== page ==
Y E1 of the junction point 25 with respect to either the input terminal 10 or the input terminal 11 should have a value equal to one half the value of the input energizing voltage E0. For this theoretical operating condition, the control voltages developed in the control windings 27 and 29 of the transformer 22 would have symmetrical pulse wave form as represented by a curve A of FIG. 2 with positive and negative polarities of equal time durations. ln practice, however, permissible tolerances in the values of the electrical components used in the inverter and differences in the operational characteristics of the transistors 14 and 15 may result in an average value of current liow through the condenser 12 larger than that which flows through the condenser 13, or vice versa. Thus the terminal charge voltages of the condensers 12 and 13 may become unequal during steady state operation of the inverter. y
rilhe value of the voltage El of the junction point 25 may accordingly acquire, with respect to a selected one of the input terminals 1@ or 11, a value approaching that of the input energizing voltage E0 or may acquire with respect to the selected input terminal a value appreciably less than one-half of the value of the input voltage E0. Curve B of F15. 2 graphically represents the pulse wave forni of the control voltage developed in one of the transformer windings 27 or 29 for an assumed operational condition that the value of the voltage El of the junction point 25 is 75% of the value of the input energizing voltage En. The control voltage for this condition now has a larger positive amplitude and a shorter positive polarity duration and has a smaller negative amplitude and prolonged negative polarity duration, and these changes are accompanied by a prolonged cyclic period of oscillation of the inverter as indicated by the values ap= plied to cuiye B. Conversely if the value of the voltage El of the junction point 25 is assumed to have a value approximately one-fourth of the value of the input energizing voltage En, the control voltage developed in either of the control windings 27 and 29 of the transformer 22 has positive and negative pulse amplitudes and durations just the reverse of that previously described, as represented by curve C of FiG. 2, and likewise results in a prolonged cyclic period of oscillation of the inverter. The reason for this change of control voltage pulse wave form is re- The rst of these is the difference prevailing between the value El `of the voltage at the junction point 25 and the value E2 of the voltage at the junction point 26, the latter voltage differing from the voltage of the input terminal 11 only by the internal voltage drop of the transistor 14 during the conductive state of this transistor or differing from the voltage of the input terminal lil only by the internal voltage drop of the transistor 15 during the conductive state of the latter. The second factor concerns the fact that the saturable core of the transformer 22 exhibits for well known reasons a constant value of voltseconds per half cycle of transformer excitation and by reason of which the voltage induced in the transformer windings has an amplitude and duration hof given polarity such that the product of the maximum mduced amplitude and period of one-half cycle of system operation is equal to a constant of value K. This leads to the following mathematical relation between the frequency of self oscillation of the inverter and the value El of the voltage at the junction point 25 with respect to the value E0 of the input energizing voltage:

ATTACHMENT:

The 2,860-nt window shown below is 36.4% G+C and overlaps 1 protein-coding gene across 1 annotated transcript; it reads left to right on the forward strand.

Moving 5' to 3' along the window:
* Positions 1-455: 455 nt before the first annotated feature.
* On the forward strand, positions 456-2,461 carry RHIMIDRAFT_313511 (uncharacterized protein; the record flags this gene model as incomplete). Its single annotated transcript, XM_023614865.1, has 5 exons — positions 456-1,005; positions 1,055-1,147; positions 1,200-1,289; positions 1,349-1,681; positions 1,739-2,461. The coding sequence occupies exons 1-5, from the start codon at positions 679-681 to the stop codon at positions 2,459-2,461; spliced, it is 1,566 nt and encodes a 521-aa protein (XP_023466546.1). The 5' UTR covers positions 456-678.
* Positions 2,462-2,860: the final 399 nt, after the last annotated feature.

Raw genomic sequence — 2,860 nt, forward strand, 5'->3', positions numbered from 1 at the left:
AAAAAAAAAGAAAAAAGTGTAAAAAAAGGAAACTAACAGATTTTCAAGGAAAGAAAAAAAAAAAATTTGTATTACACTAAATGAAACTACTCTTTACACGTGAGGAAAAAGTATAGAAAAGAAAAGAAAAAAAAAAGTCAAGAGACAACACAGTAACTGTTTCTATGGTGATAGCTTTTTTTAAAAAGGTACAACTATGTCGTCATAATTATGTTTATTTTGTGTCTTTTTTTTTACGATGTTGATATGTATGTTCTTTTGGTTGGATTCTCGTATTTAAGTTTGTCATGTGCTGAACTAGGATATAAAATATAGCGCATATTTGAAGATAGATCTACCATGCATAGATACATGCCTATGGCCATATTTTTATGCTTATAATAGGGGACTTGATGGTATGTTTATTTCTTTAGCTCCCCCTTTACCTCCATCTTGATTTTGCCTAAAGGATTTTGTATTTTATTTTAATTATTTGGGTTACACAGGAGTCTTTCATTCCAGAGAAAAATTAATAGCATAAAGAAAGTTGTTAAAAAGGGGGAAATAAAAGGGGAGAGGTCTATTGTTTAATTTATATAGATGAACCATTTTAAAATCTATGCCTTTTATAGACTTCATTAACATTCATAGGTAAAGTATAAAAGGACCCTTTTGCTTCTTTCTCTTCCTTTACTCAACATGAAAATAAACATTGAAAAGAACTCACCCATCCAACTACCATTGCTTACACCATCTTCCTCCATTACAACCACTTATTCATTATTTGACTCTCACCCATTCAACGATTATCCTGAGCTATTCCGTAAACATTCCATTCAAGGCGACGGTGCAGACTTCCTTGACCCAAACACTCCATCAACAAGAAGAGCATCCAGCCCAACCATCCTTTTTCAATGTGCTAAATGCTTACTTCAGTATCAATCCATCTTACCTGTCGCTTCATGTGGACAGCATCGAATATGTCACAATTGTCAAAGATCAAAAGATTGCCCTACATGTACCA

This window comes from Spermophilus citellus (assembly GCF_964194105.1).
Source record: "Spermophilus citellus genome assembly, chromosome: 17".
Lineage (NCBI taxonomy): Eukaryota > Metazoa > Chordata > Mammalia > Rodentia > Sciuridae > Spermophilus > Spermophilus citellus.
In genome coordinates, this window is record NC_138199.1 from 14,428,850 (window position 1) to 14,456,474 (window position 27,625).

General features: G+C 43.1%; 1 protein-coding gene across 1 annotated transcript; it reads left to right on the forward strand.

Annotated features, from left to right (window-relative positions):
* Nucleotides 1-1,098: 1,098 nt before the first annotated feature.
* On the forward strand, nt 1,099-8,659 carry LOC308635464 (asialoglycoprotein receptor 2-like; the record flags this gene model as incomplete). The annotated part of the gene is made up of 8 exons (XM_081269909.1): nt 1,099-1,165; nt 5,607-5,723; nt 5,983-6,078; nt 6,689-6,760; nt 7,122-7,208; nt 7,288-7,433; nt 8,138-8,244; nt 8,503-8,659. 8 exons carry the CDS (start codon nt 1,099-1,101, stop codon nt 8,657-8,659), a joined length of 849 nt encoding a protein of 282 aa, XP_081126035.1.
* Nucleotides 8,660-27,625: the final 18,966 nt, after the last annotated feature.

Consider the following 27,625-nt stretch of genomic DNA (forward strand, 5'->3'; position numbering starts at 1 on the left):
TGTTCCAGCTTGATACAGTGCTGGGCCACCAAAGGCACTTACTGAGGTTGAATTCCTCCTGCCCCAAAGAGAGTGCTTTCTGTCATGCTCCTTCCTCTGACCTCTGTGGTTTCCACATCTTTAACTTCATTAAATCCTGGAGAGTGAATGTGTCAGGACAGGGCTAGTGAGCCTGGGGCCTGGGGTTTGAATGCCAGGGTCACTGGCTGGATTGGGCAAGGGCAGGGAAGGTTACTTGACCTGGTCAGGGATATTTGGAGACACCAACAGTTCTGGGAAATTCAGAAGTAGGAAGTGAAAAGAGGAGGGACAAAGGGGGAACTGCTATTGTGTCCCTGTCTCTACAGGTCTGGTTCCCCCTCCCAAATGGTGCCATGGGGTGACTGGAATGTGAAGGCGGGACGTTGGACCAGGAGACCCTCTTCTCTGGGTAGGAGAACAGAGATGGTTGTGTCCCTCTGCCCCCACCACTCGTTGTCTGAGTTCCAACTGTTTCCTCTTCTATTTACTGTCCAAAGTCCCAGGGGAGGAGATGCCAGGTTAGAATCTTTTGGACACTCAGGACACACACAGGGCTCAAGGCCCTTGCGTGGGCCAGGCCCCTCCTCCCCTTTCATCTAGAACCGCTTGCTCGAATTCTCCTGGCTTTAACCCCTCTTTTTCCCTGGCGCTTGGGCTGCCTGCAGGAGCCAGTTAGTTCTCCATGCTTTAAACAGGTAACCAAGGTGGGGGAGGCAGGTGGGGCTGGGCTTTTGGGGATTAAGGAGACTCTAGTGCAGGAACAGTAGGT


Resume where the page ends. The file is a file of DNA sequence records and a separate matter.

l l l Filtri@ Eri-E1 El where Ventrenar from one polarity of magnetic saturation to the opposite polarity of magnetic saturation lgzperiod required for the transformer core to change from the opposite polarity of magnetic saturation to the one polarity of magnetic saturation E=value of input energizing potential Elzvalue of potential at the junction point 25 with respect a selected one of the input terminal 10 or 11 which normalizes to: